Monitoring / recording asteroid occultations of stars is highly
valued among planetary observers / scientists. It provides precise position
and size measurements of small objects with two time measurements, beginning
Being in the right place at the right time is an advantage that many
amateurs have in their back gardens.
Stars of magnitude 10.5 and brighter can be monitored visually
for occultation events (6-8"). Fainter targets can be followed
with increasing apertures (say 10-12"). The star/asteroid should
be sufficiently bright to be seen clearly in the eyepiece so that a
disappearance and reappearance are detectable. One should test the visibility
of the target with the telescope and eyepiece combination to find a
usable threshold. In the event that the asteroid and star are of similar
brightness (which happens), its the light drop from the combined magnitude
of star and asteroid, down to the asteroid alone that has to be detected.
If the magnitude drop is 0.7 or less, then the occultation is unlikely
to be seen visually (0.7 is regarded as a cutoff point). Small magnitude
drops of 0.2 can be recorded by video, and under favourable conditions
( good signal to noise) and suitable digital processing 0.1 magnitude.
The occultation of a bright star by a faint asteroid will
casue the star to vanish for a short while.
Some observers use a video camera and TV monitor as an electronic
eyepiece with very good results, since the star and asteroid are "amplified"
making visual timing with a stopwatch easier. There is still the observer
reaction time, and a video delay to take into account
when reporting (video delay = half the integration time)
The simplest method is to use stopwatches, or an audio tape
recorder and ticking clock. (i.e. radio time signal, analogue quartz
clock, electronic metronome etc). The aim should be to produce continuous
1 second ticks overlayed with your verbal observation ("In"
"Out" etc.). The clock should be synchronised to a primary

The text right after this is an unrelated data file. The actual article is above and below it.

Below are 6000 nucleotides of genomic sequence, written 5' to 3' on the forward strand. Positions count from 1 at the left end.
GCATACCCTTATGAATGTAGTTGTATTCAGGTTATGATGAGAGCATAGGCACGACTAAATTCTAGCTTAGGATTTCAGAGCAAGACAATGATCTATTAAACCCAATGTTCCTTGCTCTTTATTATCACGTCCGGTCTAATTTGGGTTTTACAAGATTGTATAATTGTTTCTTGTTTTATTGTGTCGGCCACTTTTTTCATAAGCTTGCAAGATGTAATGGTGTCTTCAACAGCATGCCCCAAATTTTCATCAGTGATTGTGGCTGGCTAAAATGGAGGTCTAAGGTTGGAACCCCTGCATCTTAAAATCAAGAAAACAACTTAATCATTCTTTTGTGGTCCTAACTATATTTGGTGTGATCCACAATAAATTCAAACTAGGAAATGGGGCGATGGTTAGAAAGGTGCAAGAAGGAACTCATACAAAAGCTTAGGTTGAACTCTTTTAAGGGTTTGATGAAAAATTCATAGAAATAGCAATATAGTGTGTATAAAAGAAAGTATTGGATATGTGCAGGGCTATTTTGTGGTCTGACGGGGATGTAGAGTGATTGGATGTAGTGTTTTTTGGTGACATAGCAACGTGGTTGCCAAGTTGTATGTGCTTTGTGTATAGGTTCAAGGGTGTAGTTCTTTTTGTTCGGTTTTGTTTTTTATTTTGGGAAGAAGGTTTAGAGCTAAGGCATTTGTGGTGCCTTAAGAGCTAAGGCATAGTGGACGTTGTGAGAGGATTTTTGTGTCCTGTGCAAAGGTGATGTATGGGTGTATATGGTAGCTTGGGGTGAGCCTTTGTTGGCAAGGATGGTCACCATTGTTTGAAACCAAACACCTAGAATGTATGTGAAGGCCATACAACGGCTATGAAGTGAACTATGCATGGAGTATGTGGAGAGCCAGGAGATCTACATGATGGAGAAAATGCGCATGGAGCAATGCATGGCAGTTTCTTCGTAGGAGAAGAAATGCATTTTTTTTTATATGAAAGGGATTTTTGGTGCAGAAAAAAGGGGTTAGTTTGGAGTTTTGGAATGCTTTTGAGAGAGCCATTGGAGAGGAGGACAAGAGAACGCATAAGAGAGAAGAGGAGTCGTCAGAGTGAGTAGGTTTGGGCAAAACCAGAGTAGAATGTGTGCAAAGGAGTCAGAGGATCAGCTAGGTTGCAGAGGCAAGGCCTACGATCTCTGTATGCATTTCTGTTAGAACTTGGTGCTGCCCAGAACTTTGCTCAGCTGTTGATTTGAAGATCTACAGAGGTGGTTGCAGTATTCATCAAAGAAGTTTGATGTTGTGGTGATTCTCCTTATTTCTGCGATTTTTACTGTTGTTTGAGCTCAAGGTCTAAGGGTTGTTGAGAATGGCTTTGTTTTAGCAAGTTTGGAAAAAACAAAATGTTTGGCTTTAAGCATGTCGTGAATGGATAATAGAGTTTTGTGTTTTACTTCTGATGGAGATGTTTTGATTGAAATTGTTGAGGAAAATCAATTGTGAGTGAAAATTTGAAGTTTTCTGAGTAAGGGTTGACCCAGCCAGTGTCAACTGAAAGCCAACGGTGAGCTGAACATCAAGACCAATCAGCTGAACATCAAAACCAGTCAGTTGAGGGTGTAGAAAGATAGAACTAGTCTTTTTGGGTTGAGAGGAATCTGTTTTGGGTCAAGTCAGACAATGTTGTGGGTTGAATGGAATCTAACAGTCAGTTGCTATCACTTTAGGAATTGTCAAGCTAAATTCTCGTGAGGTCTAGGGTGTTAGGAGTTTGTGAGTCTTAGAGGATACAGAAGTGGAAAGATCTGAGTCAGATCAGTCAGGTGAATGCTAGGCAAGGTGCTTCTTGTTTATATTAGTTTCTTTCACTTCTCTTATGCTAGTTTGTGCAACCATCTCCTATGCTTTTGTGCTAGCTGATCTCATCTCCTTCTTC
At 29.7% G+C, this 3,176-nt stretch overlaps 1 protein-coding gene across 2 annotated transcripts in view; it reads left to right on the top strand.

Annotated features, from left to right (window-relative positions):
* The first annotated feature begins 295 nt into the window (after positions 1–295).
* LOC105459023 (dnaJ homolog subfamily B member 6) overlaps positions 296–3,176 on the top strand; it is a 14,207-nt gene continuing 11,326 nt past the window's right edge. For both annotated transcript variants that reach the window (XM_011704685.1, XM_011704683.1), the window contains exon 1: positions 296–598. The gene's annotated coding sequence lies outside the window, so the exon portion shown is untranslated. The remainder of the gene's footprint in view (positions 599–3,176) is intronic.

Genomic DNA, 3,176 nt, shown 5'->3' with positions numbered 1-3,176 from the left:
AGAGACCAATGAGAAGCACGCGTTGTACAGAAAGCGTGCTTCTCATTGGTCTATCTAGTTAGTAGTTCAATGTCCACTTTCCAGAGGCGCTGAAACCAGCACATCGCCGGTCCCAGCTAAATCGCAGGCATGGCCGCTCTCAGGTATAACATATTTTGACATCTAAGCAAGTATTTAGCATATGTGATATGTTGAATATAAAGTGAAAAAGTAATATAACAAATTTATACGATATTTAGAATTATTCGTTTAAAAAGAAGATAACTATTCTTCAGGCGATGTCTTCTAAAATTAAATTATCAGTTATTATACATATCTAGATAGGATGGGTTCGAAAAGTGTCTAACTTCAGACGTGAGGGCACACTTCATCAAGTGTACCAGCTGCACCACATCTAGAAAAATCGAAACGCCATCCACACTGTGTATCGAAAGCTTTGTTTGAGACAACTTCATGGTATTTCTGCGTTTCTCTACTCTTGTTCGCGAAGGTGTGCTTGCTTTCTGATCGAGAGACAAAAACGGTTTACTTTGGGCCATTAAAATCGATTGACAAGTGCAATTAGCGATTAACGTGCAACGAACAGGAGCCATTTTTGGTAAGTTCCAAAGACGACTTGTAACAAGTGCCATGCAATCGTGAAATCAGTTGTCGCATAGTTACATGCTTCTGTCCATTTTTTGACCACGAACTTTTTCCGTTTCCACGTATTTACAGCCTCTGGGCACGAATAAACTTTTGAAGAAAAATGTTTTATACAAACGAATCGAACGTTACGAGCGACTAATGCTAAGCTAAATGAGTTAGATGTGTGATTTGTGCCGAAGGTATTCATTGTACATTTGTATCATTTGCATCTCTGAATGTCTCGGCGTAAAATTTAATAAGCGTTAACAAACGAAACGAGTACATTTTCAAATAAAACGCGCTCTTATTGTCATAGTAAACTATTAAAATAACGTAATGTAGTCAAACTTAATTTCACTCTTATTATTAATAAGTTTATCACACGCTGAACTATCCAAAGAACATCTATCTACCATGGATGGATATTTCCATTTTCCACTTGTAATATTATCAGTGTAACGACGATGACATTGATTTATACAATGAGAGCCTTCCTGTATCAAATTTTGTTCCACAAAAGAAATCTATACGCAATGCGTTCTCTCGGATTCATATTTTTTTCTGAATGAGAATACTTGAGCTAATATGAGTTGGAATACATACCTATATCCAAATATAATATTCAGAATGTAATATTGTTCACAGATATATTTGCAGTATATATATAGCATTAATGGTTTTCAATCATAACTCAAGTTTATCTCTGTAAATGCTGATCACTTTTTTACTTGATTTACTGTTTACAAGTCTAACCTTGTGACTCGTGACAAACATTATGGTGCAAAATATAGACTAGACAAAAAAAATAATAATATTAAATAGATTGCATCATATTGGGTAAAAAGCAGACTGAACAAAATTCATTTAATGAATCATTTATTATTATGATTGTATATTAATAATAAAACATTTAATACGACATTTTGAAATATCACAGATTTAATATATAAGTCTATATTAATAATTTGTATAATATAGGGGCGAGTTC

time source such as radio ( MSF,
DCF, WWV) or BT land-line
in the UK (dial 123). Remember to announce a minute marker at the beginning
and end of the observation so that the seconds can be identified later.
Alternatively use a camcorder as an
audio tape and use the internal clock which has been set to UT as accurately
Video and Video Time Stamps
Observers who have sensitive video cameras (WATEC,
MINTRON or SUPERCUITS)
will obtain the most reliable results when recorded on tape or computer
disk. Video also need a time stamp. A GPS time
inserter made by Blackbox
is available. The CT230 Time and Date Generator supplied by Voltek
is another option (not GPS) and is a useful backup. GPS does not work
well in a building, best outside with the ariel placed on a metal plate.
is a new addition to video time insertion via GPS, and is designed to
give best results for occultations.
For exclusively asteroid occultations, the CCD drift
scan is a good method, but may be specific to the telescope drive
software such as WinScan.
An 80mm finder scope and DSLR on a good mounting can be used as drift-scan
recorder. A stop-watch with a lap mode timer, together with BT telephone
time can time the start and end of the drift (instrument not driving)
and event time can be deduced to better than 0.5 sec accuracy. Experimentation
will be needed to get reliable results. The drift scan magnitude limit
for an 80mm refractor is about 9 using a Canon 20D. Newer cameras have
less noisy CCDs and should perform better and a 500 or 600 mm focal
length should be about optimum.
A recent positive observation of (261) Primno and a
9.5mag star (2014/09/06) was made with a 6" F/5 and DSLR [ Sergey
Tarantsov RU ]. A radio time signal was used, and duration was 5.8 +/-
The predicted time of an asteroid occultation is reasonably well known.
(to within 20 seconds in many cases). It's advisable to begin observing
about five minutes before the event. (Having already found the star).
Asteroids with well defined orbits can be predicted accurately to within
a few seconds. Smaller or more distant objects (e.g. TNOs) with less
well defined orbits will have UT errors of up to 1 minute or more. Check
the prediction for the event UT. To detect unknown satellites of asteroids,
observation will need to commence 10 min earlier than the time for the
Reporting Negative and Positive Asteroid Occultations
All observations are gratefully received. Results will be forwarded
to the central body for reducing and archiving. Please contact me for
a report form and any questions.
Clear Skies and good observing,
Assistant Director (Occultations)
Asteroids and Remote Planets Section
- and Lunar Occultation Coordinator
British Astronomical Association.